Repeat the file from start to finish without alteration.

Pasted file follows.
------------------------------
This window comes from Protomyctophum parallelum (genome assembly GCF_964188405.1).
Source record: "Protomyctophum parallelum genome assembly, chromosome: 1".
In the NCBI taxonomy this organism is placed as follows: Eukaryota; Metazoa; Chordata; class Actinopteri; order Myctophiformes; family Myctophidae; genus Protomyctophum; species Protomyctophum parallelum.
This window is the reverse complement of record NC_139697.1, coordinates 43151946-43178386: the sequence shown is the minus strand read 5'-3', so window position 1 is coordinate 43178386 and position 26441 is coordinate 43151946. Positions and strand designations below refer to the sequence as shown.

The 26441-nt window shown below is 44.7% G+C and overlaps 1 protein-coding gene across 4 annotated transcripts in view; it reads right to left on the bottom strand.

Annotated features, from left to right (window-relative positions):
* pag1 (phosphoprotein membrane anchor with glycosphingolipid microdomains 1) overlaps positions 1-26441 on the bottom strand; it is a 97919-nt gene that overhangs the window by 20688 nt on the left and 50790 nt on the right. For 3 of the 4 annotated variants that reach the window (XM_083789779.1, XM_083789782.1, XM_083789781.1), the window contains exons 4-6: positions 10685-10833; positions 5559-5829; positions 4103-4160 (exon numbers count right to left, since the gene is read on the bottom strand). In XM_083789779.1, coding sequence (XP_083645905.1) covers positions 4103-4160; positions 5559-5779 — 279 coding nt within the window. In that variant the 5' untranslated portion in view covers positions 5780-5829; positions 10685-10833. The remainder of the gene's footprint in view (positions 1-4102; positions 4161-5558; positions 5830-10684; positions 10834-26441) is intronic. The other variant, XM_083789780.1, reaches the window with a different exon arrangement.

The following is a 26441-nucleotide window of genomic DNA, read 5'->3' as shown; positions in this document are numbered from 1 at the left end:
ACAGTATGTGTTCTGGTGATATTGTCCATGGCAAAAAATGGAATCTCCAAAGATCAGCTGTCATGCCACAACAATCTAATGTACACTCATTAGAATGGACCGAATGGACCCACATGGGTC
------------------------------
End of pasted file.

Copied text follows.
This window comes from Protomyctophum parallelum (genome assembly GCF_964188405.1).
Source record: "Protomyctophum parallelum genome assembly, chromosome: 1".
In the NCBI taxonomy this organism is placed as follows: Eukaryota; Metazoa; Chordata; class Actinopteri; order Myctophiformes; family Myctophidae; genus Protomyctophum; species Protomyctophum parallelum.
This window is the reverse complement of record NC_139697.1, coordinates 43151946-43178386: the sequence shown is the minus strand read 5'-3', so window position 1 is coordinate 43178386 and position 26441 is coordinate 43151946. Positions and strand designations below refer to the sequence as shown.

The 26441-nt window shown below is 44.7% G+C and overlaps 1 protein-coding gene across 4 annotated transcripts in view; it reads right to left on the bottom strand.

Annotated features, from left to right (window-relative positions):
* pag1 (phosphoprotein membrane anchor with glycosphingolipid microdomains 1) overlaps positions 1-26441 on the bottom strand; it is a 97919-nt gene that overhangs the window by 20688 nt on the left and 50790 nt on the right. For 3 of the 4 annotated variants that reach the window (XM_083789779.1, XM_083789782.1, XM_083789781.1), the window contains exons 4-6: positions 10685-10833; positions 5559-5829; positions 4103-4160 (exon numbers count right to left, since the gene is read on the bottom strand). In XM_083789779.1, coding sequence (XP_083645905.1) covers positions 4103-4160; positions 5559-5779 — 279 coding nt within the window. In that variant the 5' untranslated portion in view covers positions 5780-5829; positions 10685-10833. The remainder of the gene's footprint in view (positions 1-4102; positions 4161-5558; positions 5830-10684; positions 10834-26441) is intronic. The other variant, XM_083789780.1, reaches the window with a different exon arrangement.

The following is a 26441-nucleotide window of genomic DNA, read 5'->3' as shown; positions in this document are numbered from 1 at the left end:
ACAGTATGTGTTCTGGTGATATTGTCCATGGCAAAAAATGGAATCTCCAAAGATCAGCTGTCATGCCACAACAATCTAATGTACACTCATTAGAATGGACCGAATGGACCCACATGGGTC